The Force Within
"O prophet! thou hast ill will to learn this writing. I see thee hate the hand
& the pen; but I am stronger. Because of me in Thee which thou knewest not. for why? Because thou wast the knower, and
me." Liber al vel Legis 2:10-13
This is a message from Hadit, via Aiwass, for Aleister Crowley. It pertained to Crowley's mental
state of mind at the time he was scribbling the words to the Book of the Law in a private room in Cairo, Egypt, in 1904.
The message also has contemporary implications for anyone examining this work. It is a hard message
because it spits in the face of all religious implanted teachings of morality, sin and the wrath of god.
Crowley admits, in his own writings, that he was troubled by the words. "I was at the time of this
revelation, a rationalistic Buddhist, very convinced of the first noble truth: 'Everything is sorrow!'" he wrote.
"It is also explained in that place how I was prepared for this work by that period of dryness.
If I had been in sympathy with it, my personality would have interfered," he said.
The genius behind this work is that nothing is wasted. Every phrase, word and line contains multiple
meanings. All who study them will find personal benefit.
That Hadit should stop in the midst of his message to deal with Crowley's mental state appears at
first to be unfitting. Why should we care how Crowley thought in 1904? That is because we are probably thinking the same thoughts.
We are experiencing the same unwillingness to listen to what the gods are telling us. We find ourselves comfortable in our
angelic induced slavery, our daily dependence upon a grandfather god figure and his armada of angels watching over us. The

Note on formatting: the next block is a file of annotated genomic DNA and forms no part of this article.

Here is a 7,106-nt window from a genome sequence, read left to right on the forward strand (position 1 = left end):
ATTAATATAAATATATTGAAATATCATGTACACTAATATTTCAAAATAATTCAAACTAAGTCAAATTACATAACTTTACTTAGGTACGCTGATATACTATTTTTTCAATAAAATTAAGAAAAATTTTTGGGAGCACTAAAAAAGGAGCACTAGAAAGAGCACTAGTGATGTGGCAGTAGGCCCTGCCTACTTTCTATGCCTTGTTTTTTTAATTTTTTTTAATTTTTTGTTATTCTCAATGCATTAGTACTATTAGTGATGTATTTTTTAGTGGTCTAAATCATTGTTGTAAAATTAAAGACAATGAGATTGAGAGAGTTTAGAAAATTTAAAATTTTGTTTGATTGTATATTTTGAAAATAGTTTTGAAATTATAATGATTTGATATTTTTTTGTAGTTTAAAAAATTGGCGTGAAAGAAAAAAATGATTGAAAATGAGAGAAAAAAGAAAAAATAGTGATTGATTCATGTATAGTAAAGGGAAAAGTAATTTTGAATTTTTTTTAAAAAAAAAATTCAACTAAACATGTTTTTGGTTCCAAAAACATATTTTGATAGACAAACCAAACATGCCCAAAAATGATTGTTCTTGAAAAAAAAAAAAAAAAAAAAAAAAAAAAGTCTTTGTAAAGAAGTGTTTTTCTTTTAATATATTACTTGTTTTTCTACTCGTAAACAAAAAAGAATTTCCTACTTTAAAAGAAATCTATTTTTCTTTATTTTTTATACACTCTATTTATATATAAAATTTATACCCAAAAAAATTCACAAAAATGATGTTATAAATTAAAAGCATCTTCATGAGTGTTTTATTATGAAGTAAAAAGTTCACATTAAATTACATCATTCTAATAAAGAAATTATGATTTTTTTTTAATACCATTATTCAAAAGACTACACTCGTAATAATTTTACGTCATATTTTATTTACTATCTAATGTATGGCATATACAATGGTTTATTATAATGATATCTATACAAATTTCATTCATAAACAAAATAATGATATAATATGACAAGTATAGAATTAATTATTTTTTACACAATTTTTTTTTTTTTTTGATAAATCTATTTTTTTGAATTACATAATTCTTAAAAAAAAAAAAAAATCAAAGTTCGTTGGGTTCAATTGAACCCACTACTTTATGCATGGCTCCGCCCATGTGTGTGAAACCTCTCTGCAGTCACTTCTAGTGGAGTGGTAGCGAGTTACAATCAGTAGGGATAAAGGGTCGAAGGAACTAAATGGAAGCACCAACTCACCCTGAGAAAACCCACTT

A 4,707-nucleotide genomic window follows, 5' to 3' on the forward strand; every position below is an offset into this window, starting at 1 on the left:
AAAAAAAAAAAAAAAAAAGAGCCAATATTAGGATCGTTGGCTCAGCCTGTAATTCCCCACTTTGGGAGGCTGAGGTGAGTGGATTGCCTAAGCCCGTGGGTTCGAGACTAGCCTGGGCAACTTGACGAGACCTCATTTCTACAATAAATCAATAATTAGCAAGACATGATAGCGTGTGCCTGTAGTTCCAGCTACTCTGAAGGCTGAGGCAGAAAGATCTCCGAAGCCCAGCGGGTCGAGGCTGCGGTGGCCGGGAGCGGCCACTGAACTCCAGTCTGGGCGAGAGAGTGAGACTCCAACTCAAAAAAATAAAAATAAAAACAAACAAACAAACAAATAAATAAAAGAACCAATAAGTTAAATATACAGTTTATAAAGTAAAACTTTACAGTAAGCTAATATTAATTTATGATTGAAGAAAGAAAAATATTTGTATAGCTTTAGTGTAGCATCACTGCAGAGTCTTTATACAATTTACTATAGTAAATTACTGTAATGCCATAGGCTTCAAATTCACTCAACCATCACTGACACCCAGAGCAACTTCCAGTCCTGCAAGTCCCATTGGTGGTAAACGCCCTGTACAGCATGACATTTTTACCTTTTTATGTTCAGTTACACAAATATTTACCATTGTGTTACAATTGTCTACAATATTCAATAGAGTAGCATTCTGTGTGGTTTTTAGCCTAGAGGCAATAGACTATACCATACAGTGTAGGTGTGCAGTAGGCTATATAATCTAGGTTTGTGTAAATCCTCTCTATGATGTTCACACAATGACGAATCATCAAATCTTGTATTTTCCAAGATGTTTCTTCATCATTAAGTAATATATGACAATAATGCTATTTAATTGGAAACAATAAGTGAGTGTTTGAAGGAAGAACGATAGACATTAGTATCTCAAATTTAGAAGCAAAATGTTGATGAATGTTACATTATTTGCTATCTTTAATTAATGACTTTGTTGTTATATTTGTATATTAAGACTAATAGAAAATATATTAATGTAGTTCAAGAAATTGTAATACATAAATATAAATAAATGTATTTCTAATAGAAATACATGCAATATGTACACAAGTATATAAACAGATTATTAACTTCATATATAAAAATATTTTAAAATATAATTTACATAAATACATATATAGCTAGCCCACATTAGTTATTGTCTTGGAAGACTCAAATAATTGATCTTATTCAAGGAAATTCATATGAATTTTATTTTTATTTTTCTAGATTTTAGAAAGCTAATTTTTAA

concept of free will, of unbiased thinking without an angel planting a false belief system in our heads, is dangerous. It
threatens an extreme alteration in the path we are following. It is like a baby taking his first steps on tottering legs.
Crowley's analysis of his own state of mind when hearing the words gives us an excellent clue as
to what this verse is all about. It is important that we study this work with an open mind, giving each new concept careful
Hadit said: "I see thee hate the hand & the pen; but I am stronger. Because of me in Thee which
thou knewest not."
Because we are part of Nuit, and because Hadit exists as the energy, the light within us, it is
impossible for us to escape their influence. Not only does Hadit know and understand our thoughts, but He can overpower us.
"I am stronger. Because of me in Thee which thou knewest not." Until that moment,
Crowley did not understand the concept of the energy of the creator within his own body.
But wait, does this mean that the creator controls our actions against our will? Must we submit
to predestine? Absolutely not. Hadit used His power to force the words into the world through Crowley's unwilling hands. But
notice that he reminded Crowley that before this moment, "thou knewest not." The entire message of Thelema smites such a concept.
It is not the intent of the creator to lead us through life by the hand. It is our job to discover our will and then pursue
The message concludes with the strange sentence: "for why? Because thou wast the knower, and me."
It is almost as if Hadit was interrupting Crowley's question in mid-thought . . . the first letter
of "for why?" is not capitalized.
The answer was that Crowley had control of his mind. And Crowley thought he had the answers in Buddhism.
Hadit also was there, knowing what Crowley knew but not interfering until those critical hours in 1904.
The message changed Crowley's life. It will change the life of anyone who takes a serious look at
Copyright - James Donahue